Wednesday, March 16, 2011

A language made for proverbs

Turkish continues to delight, with its knack for compressing big meanings into short words. Such as:
Pr. 15:14 Akıllı yürek bilgi arar, Akılsızın ağzıysa ahmaklıkla beslenir.
Let's compare that to the King James Version of the same verse:
P4. 15:14 The heart of him that hath understanding seeketh knowledge: but the mouth of fools feedeth on foolishness.
A key word here is akıl, which means "mental. reason. intelligence. discretion. wisdom. mind. memory. opinion. thought. advice. apprehension. brain. head. headpiece. intellect. piece of advice. psyche. senses. wit." (thank you,!) To this word we can add the suffix -lı, which means -- having all of the above. Or, the suffix -sız, which means, lacking all of the above. Or, you can combine the original noun with other nouns, to create other vivid descriptive terms:
  • akıl hastanesi -- mental hospital
  • akıl hastası -- lunatic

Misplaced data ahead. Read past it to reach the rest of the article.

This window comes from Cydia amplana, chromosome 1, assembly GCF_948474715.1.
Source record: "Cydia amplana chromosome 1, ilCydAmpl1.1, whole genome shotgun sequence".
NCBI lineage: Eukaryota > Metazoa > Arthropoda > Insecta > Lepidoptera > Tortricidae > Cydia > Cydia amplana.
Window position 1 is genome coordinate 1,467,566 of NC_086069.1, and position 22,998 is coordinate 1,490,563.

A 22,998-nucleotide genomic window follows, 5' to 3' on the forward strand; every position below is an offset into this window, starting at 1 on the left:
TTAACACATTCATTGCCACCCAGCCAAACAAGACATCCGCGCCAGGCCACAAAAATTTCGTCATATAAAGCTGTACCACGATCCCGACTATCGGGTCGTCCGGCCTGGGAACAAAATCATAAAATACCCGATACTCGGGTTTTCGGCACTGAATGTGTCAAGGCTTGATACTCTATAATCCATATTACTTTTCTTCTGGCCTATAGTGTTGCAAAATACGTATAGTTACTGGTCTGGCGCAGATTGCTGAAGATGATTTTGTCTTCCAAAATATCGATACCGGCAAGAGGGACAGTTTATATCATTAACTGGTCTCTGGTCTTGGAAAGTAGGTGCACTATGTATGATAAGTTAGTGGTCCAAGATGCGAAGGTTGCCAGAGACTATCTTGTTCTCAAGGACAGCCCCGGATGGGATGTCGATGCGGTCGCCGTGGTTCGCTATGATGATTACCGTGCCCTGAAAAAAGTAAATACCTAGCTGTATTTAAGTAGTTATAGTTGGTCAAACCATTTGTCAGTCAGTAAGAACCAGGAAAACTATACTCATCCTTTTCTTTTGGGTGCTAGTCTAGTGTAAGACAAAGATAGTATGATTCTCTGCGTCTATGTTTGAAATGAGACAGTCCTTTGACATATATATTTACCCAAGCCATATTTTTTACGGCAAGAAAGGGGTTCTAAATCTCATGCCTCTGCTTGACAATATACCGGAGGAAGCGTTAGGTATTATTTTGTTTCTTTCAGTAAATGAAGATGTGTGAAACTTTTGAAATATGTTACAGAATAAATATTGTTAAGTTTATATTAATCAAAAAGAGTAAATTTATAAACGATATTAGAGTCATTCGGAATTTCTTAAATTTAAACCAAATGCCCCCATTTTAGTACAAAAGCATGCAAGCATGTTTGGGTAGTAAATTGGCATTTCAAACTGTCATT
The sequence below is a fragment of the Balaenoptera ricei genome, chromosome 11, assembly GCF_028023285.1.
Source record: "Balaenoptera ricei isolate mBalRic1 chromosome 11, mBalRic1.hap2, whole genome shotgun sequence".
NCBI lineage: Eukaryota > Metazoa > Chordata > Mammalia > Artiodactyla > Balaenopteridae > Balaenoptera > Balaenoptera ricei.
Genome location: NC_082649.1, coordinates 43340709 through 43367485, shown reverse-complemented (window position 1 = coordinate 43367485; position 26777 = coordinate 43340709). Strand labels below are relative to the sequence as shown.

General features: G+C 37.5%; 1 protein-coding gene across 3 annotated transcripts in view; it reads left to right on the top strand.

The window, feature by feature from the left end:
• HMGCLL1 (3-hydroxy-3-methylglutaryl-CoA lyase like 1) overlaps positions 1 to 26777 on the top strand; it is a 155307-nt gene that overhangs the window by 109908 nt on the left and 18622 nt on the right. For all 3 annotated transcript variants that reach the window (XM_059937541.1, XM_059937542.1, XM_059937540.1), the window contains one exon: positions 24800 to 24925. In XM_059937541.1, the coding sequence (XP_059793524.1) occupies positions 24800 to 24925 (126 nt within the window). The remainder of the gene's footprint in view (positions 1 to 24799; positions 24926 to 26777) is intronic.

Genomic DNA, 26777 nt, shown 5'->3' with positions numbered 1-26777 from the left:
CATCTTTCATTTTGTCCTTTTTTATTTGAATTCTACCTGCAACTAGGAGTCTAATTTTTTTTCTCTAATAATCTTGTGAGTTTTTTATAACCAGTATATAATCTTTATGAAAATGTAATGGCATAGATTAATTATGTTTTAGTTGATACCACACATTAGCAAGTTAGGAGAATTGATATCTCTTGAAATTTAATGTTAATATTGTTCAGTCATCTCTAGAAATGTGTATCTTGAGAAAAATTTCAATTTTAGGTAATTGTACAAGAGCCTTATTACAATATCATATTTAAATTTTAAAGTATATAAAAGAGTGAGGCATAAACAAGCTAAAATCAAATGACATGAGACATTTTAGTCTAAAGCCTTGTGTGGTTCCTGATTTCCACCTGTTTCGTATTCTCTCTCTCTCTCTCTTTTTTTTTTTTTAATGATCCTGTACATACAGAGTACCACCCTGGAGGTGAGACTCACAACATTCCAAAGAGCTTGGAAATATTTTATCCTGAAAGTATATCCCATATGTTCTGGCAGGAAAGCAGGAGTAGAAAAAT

• akıl defteri -- notebook
  • akıl hocası -- mentor, spin doctor. (Fans of the Nasrettin Hoca stories recognize that second noun!)
Yürek , of course, is heart, and bilgi is knowledge, understanding, skill. The verb aramak means to search for, and the verb beslenmek means "feed. to feed. to be fed. to be nourished. "

One final noun: ahmaklık means "foolishness. idiocy. stupidity. folly. imbecility. tomfoolery."

Now, this is a proverb very helpful for us wired, digital folks, people who work and play and live with computers and the internet. It takes effort, focus, and disciplined attention to pay attention to what is important. However, we find it all too easy to nibble our way astray, "feeding on" things that attract our attention, then lead it around, and around, and around, by the nose, as we skim the superficial surface to factoids, and watch our minutes and days evaporate, with nothing to show for them.

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